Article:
Trading in Real Estate - Property Management

Purpose: This bulletin clarifies the activities an individual can perform who holds a licence for property management.

This bulletin applies to all real estate professionals.

As a real estate professional who holds a licence to provide property management services, you need to understand the activities you can perform.

Alberta’s licensing model for real estate industry professionals allows new real estate professionals to complete the practice education courses for the areas of real estate in which they plan to work. Real estate professionals may receive a real estate licence that is restricted to specific areas of practice for which they complete the practice education courses, in this case, property management.

What is property management?
The Real Estate Act Rules define property management. “Property management” includes:

i) leasing, negotiating, approving or offering to lease, negotiate or approve a lease or rental of real estate;
ii) collecting or offering or attempting to collect money payable for the use of real estate;
iii) holding money received in connection with a lease or rental of real estate; and
iv) advertising, negotiating or any other act, directly or indirectly for the purpose of furthering an activity described in sub-clauses (i) to (iii).

What can I do with a licence to perform property management activities?
Property management professionals hold a licence to work with landlords (property owners) and/or tenants (potential tenants) in the leasing of real estate. This includes negotiating, approving and offering to lease, collecting and attempting to collect rental money, holding money in connection with a lease or rental of real estate, and advertising and negotiating to further property management activities.

A licence to provide property management services allows an individual to do so for all types of properties: commercial, residential and rural real estate.


These examples are not intended to cover every possible situation or scenario, but will provide property management professionals with some practical guidelines.

  1. A residential property owner enters into a written service agreement with a residential real estate professional to sell the property. The owner moves out of town prior to the home selling. He asks his residential real estate professional to find a tenant. The residential real estate professional can lease the property on the owner’s behalf, but can’t manage the property unless he is authorized in property management and his brokerage allows property management activities.
  2. Leasing under contract: You have a property (strip mall) under contract, as a property management brokerage, and you advertise for clients to lease a bay in the strip mall. You get a call from a potential tenant. The potential tenant says the bay that is available isn’t quite what he wants and he says he saw one across the street in a different building. Unless you have a property management contract with the owner of the property across the street, you can’t help the potential tenant. The potential tenant needs a commercial real estate professional. You can only do the leasing for the properties under which you have a property management contract.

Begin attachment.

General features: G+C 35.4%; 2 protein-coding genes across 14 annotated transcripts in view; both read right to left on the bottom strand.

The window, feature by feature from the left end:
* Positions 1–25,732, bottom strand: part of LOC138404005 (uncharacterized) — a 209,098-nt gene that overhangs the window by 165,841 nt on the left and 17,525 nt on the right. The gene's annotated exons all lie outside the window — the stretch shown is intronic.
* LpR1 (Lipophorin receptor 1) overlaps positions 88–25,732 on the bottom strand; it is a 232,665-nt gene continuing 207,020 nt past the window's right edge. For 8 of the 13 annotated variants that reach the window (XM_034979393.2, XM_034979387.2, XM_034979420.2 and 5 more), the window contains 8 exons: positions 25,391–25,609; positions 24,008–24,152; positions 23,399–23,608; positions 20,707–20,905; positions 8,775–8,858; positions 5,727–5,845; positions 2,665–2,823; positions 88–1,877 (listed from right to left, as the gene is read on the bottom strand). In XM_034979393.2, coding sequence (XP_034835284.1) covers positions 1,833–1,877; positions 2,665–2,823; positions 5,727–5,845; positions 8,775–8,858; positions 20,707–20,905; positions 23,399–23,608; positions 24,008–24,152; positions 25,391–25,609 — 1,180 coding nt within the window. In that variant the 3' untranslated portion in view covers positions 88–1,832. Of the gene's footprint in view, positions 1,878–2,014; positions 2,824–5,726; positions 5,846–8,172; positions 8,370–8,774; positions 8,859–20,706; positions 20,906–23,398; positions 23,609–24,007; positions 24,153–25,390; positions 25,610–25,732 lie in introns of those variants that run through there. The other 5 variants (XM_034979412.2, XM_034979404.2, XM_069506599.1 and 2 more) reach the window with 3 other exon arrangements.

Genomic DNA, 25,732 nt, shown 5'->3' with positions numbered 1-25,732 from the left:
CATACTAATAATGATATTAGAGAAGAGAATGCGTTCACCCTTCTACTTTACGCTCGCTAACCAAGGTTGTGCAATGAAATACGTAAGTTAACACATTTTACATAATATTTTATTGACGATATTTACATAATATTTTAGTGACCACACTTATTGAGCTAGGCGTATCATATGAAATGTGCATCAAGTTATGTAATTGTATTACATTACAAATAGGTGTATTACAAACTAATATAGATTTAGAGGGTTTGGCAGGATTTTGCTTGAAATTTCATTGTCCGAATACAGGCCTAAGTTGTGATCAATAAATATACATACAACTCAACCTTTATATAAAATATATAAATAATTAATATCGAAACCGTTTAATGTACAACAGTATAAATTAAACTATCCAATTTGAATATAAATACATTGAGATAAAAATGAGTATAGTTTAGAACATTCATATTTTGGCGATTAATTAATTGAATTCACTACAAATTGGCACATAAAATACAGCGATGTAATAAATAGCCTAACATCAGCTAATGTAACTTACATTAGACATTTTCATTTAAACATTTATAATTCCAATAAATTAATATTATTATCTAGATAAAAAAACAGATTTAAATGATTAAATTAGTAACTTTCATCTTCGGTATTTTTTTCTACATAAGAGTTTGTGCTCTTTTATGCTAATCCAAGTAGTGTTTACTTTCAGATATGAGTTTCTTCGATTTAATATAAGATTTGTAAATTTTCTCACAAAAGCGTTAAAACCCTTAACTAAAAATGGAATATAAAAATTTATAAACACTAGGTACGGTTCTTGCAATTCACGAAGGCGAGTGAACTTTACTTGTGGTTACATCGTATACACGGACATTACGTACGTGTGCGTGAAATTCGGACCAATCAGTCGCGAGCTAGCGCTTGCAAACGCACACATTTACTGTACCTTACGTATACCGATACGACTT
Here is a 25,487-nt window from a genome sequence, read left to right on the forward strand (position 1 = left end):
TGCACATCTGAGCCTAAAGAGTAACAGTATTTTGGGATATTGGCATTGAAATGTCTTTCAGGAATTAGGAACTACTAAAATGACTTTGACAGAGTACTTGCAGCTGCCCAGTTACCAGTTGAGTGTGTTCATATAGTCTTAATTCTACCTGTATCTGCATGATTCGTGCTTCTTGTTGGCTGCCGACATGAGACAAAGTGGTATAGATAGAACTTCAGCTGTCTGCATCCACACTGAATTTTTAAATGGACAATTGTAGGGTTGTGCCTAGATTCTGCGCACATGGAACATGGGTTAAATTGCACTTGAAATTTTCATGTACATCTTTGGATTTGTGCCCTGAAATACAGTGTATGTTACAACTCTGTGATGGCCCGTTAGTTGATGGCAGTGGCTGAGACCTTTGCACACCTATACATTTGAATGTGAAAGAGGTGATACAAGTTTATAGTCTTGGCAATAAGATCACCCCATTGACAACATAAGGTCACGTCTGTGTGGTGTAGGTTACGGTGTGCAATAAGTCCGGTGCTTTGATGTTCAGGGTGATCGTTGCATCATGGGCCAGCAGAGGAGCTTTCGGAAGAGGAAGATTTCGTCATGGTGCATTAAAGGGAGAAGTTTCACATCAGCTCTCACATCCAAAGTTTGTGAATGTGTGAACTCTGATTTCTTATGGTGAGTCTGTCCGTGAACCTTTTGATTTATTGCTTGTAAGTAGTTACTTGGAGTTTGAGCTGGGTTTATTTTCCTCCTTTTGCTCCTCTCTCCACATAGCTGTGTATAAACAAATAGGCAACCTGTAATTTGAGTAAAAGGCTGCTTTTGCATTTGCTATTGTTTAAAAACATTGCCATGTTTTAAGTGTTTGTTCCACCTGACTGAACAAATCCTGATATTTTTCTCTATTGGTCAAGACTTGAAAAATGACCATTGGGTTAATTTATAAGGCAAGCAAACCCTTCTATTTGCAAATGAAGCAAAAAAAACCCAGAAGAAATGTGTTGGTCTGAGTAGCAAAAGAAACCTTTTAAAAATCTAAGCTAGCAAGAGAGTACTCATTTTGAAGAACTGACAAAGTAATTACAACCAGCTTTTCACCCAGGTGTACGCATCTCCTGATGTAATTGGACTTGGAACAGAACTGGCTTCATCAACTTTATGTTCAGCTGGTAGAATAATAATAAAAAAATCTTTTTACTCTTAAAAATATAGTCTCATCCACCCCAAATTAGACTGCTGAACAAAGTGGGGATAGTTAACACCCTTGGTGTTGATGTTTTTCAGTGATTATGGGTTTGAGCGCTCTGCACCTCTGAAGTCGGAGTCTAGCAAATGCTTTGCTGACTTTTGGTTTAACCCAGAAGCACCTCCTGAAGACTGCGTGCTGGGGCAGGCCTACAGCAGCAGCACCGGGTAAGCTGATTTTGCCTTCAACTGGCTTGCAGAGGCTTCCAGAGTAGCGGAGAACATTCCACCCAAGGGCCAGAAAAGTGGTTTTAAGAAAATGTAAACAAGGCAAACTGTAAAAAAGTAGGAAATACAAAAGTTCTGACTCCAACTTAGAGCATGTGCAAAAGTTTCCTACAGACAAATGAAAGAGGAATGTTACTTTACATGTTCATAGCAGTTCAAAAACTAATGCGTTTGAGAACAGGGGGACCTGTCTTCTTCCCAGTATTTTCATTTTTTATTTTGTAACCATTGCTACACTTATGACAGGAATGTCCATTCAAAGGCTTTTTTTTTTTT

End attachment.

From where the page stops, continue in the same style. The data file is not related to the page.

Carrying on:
3. Asset management: You’re working for a property management brokerage as a property manager and an individual comes to you and tells you they own a number of commercial properties, but they are now in distress. They want your advice on what they should do with those properties (sell, lease, etc.). As a property manager you are limited in what you can do with respect to those properties. For example, you can’t conduct market evaluations for the properties as that would require a licence for commercial real estate.
  4. Licensed to trade in all areas: Some individuals are licensed to trade in all areas of real estate practice, including property management, but their brokerage does not allow property management activities. In those cases, those individuals cannot provide property management activities because doing so would be trading in real estate outside of the brokerage with which you’re registered. If you’re licensed in an area of practice but your brokerage doesn’t allow those activities, you cannot provide those services or trade in those areas. You can only provide services as a licensed real estate professional on behalf of one brokerage.

If RECA receives a complaint about a real estate professional acting outside of the scope of their licence, RECA will review their conduct.

You must hold a licence to trade in the practice areas you are trading. If you trade in an area of practice that you do not hold a licence, your actions may be conduct deserving of sanction and be subject to disciplinary action.

RECA would also like to remind real estate professionals that even with a licence to trade in a specific area of practice, you need to ensure you are competent before assisting in any transaction. For example, if you hold a licence for property management and have always done property management for residential properties, you may not be competent to assist a landlord or a potential tenant in commercial property management situation. You should refer that buyer or seller to a qualified and competent property management professional. For more information about competence, review the Information Bulletin: Competent Service.

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